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Fianna Fáil politicians will be asked to give up phones for think-in to avoid leaks

Micheál Martin is likely to face an open, frank and robust reception from some of his TDs and Senators

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Taoiseach Micheal Martin

Taoiseach Micheal Martin

Taoiseach Micheal Martin

Fianna Fáil TDs and Senators will be asked to give up their phones in a bid to avoid leaks from the party’s much-anticipated think-in in Cavan.

Taoiseach Micheál Martin is likely to face an open, frank and robust reception from some of his TDs and Senators at the pre-Dáil term gathering in the Slieve Russel Hotel.

A lengthy discussion on a long-awaited report into last year’s general election campaign, carried out by Minister Seán Fleming and published late last night, will kick off the two-day event.

Members expect the debate to last late into Thursday night.

Fianna Fáil chair Brendan Smith will propose that parliamentary party members put aside their phones for the duration of the meeting in a bid to avoid leaks. Several TDs had already proposed such a move.

“I am not going to issue edicts, I will put that to the meeting and I would be surprised if there wouldn't be favour,” Mr Smith said.

Despite unease in Fianna Fáil over what some TDs believe is the Taoiseach’s failure to hold Fine Gael to account over the Katherine Zappone affair, several rebels are not pushing to oust Martin in the near-term and have publicly distanced themselves from a plot to oust the leader.

One of Mr Martin’s potential successors, Jim O’Callaghan, said on Wednesday he would not support a motion of no confidence in Mr Martin.

The Dublin Bay South TD told RTÉ’s Today with Claire Byrne it would be a “great privilege” to succeed him but said there was no vacancy.

Mr O’Callaghan said he expects a “full and frank” exchange of views at the think-in.

He is among over a dozen Fianna Fáil TDs who some in the party believe would support a no confidence motion in Mr Martin if one is tabled.

But no such motion is likely at the two-day think-in and some other TDs linked to the nascent plot moved to distance themselves from it yesterday.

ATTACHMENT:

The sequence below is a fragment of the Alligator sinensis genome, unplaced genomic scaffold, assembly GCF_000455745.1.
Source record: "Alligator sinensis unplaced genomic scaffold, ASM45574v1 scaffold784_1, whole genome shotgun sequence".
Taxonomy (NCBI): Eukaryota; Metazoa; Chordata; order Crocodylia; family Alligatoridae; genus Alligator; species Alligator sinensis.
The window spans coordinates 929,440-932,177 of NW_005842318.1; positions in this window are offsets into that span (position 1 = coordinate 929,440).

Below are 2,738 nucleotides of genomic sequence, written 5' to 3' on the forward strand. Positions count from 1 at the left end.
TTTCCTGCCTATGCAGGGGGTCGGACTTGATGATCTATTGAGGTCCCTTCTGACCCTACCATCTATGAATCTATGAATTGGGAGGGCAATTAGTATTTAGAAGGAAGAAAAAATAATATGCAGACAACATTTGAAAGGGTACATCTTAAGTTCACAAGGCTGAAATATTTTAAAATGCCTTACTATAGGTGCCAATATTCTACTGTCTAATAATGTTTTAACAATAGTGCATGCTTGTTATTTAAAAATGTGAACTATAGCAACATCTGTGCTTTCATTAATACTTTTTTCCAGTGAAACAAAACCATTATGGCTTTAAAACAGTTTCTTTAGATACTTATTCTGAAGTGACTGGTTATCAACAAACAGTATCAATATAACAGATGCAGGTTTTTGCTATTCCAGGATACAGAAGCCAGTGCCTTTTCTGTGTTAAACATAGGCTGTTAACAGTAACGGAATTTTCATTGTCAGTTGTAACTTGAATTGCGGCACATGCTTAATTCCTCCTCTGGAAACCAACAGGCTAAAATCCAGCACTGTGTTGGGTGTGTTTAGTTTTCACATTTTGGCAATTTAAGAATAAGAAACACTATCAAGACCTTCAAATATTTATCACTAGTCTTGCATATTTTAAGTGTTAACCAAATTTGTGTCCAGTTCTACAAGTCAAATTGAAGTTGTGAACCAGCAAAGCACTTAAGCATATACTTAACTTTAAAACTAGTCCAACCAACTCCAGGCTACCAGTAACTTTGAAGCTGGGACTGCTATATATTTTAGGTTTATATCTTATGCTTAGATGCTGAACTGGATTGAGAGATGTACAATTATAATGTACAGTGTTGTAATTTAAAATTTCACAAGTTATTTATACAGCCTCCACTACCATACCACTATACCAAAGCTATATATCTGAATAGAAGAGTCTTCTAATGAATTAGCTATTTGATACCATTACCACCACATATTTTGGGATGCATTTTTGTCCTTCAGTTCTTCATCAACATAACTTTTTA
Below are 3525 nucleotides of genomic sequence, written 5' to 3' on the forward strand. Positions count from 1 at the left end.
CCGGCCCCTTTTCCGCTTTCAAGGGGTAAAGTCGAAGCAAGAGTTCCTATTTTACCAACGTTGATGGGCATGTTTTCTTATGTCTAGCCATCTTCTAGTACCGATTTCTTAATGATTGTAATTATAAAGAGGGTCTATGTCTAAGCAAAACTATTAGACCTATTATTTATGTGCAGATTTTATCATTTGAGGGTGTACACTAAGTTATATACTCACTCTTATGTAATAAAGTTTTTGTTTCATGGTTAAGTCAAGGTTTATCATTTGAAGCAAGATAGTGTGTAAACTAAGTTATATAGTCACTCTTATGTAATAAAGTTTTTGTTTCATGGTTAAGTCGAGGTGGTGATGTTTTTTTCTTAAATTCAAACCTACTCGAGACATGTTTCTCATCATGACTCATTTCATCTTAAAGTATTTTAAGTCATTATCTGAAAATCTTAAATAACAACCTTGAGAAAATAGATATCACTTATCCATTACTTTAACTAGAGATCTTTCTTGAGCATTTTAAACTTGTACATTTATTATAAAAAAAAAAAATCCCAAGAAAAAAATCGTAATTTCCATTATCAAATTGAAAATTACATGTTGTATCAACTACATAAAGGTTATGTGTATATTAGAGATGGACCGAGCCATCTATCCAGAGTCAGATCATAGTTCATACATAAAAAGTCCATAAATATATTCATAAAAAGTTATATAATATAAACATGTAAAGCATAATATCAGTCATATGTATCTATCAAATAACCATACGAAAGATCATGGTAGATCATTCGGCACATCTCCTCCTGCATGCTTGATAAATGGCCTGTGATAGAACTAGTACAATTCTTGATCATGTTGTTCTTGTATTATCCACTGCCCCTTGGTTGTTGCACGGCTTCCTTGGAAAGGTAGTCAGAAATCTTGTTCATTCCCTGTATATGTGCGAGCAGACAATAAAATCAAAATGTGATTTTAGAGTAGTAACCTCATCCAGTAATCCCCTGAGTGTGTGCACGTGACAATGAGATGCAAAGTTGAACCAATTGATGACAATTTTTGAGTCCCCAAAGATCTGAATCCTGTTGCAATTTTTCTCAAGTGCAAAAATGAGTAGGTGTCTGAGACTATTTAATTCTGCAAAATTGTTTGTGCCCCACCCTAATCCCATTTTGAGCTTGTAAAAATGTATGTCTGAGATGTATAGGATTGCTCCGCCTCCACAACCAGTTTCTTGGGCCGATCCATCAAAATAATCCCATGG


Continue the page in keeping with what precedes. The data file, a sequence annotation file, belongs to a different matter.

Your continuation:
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Dublin South-West TD John Lahart said he would “not be pushing or support” or supporting a motion of no confidence in the Taoiseach.

He said the meeting “will be party focussed” and looking at “what kind of strategies we need to adopt to get ourselves back into centre stage”.

Longford-Westmeath TD Joe Flaherty said “the time isn’t right” for a heave.

“There are too many big issues. In fairness Micheál Martin has done very well. It’s not doing Fianna Fáil any favours at this point in time, we're a people first party and country first party and at this point in time it's country first,” he said.

Another TD who has been linked to supporting a motion of no confidence, Cork East’s James O’Connor, said the think-in was an important opportunity to resolve issues around Fianna Fáil’s electoral performance.

“It's important that we start to establish a path about how we recover our position with the electorate and identify the important measures we need to take to make that happen, in particular how to appeal to younger voters. I don't want the meeting to be about issues with Fine Gael and its performance in government,” he said.

Tipperary TD Jackie Cahill said only that he was looking forward to the meeting and the chance to address his concerns.

“The main question is what are we standing for as Fianna Fáil, that's the main question we need to talk about tomorrow. We need to be focussed on the next election and now and not on the last one,” he said.

Former agriculture minister Barry Cowen is expected to outline his own analysis of Fianna Fáil’s recent performance in the Dublin Bay South by-election.

It is understood the Offaly TD will argue that historic low vote share of 4.6pc cannot be viewed in isolation and that based on the last three general elections it would leave Fianna Fáil on 15pc nationally, putting many sitting TDs at risk, at the next election.

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